When The Lie Referees Lie

False equivalence is a form of logical fallacy in which two arguments are made to appear as if they are equally valid, when in fact they aren’t. Here is a prime example of how false equivalence in newspapers inadvertently misleads.

The Star Tribune editorial page carried a guest commentary on October 31, 2016.  It was written by authors associated with the terrific nonpartisan, Pulitzer Prize-winning organization Politifact.  So far, so good.

But the Star Tribune headlined the piece: “Politifact:  The 10 whoppers of both leading presidential candidates.”  This piece then lists ten false statements for Hillary Clinton and ten for Donald Trump.  Ten and ten, presumably to appear “balanced.”

While Politifact’s 20 lies are all fair and well-documented cases, the overall impression given by the headline and commentary is that both candidates lie in equal measure.  As someone who has conducted lots of focus groups in my career, I can almost guarantee you that a focus group of undecided voters — the coin of the realm eight days before the election — would overwhelmingly report “both candidates lie at about the same rate” as their central take-away.

The problem is, that’s not true.  Politifact itself has found that the “both candidates lie in equal measure” assertion is a lie. A more complete look at Politifact’s full body of work finds that the two candidates are far from equivalent in their level of veracity.helpful_infographic_for_disputing_those_who_claim_that_donald__the_line_of__make_america_great_again___the_phrase__that_was_mine__trump_is_better_than_the_same_as_clinton_-_imgur

This chart is not updated through the present, so an updated chart is needed.   But the point is, either the Politifact authors or Star Tribune editors should have included a summary of the complete Politifact findings, to put the “ten whoppers” in proper context.  Doing so would give Star Tribune readers what they deserve, a more clear and complete picture of the truth.

False equivalence is itself a type of lie that is muddying our democratic discourse. So what are citizens to do we do when the Lie Referees also, inadvertently, lie? The Star Tribune and Politifact are two organizations that I value and support, but this is not their finest hour.

Confessions of a Clueless Voter

cursor_and_minnesota_ballot_water_conservation_district_-_google_searchFor all I know, I may have just voted for a creationist to select my kids’ science curricula, or a reckless corporate polluter to set environmental protections in my water conservation district.  But it’s not my fault.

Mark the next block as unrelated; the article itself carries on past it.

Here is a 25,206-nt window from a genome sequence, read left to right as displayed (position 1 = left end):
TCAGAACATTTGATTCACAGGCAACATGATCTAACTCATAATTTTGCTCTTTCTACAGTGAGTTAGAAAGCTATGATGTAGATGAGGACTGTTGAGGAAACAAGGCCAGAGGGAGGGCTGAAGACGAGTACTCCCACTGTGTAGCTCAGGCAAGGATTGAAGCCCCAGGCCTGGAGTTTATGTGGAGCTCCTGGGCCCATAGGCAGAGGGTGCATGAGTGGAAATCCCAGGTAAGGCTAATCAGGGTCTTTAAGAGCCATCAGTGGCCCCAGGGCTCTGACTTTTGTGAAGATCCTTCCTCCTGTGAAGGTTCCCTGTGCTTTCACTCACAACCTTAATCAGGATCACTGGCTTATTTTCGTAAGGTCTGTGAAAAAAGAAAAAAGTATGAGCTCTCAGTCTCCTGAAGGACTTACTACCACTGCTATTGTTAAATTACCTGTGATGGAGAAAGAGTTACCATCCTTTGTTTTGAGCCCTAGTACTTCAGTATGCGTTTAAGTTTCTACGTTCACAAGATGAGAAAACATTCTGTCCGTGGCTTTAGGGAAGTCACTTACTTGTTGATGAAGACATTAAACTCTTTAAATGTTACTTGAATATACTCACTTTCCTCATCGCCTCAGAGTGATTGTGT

When it comes to the less publicized “down ballot” races, voters need much more information than is currently readily available.  I voted absentee several weeks before election day.  On my presidential vote, I like to think I was supremely informed. But when it came to votes involving the judiciary, school board, and water conservation district, I was embarrassingly uninformed.

Fortunately, voting absentee gives you time to do some research. So, I figured an earnest, computer-savvy fellow like me could be pretty well informed after a dozen or so clicks.

I was shocked about how little information I could find about those backwater candidates. When it came to the more obscure candidates and ballot questions, there hadn’t been any news coverage. This was partially because reporters were waiting to do stories closer to the election — which is increasingly becoming a problem now that large numbers of citizens are voting early —  and partially because newsrooms have shrunk so much in recent eyars that many of these obscure races simply go uncovered.   Surprisingly, the rest of the interwebs was not much better.  I found a little information about the unpublicized candidates, but not nearly enough.

So, I slumped in civic shame, as I guessed on a few and skipped a few.  From conversations with friends, I know I’m not the only clueless voter in the land.  In fact, I know a lot of new and casual voters who guessed and skipped much more than I did.

We can run a better democracy than this, people. With all due respect to Mr. Trump, I’m less concerned that our elections are rigged than I am that our elections are un- or under- informed.

There is a simple fix to this that wouldn’t cost very much. I’ve been told there is this thing called “the Internet,” where people can instantly access information, even on devices most people carry in their pockets into polling places, and everyone can access in public libraries.  So, why can’t do-gooders create a nonpartisan website where candidates — even humble down ballot candidates — can supply information about their background and positions on top issues?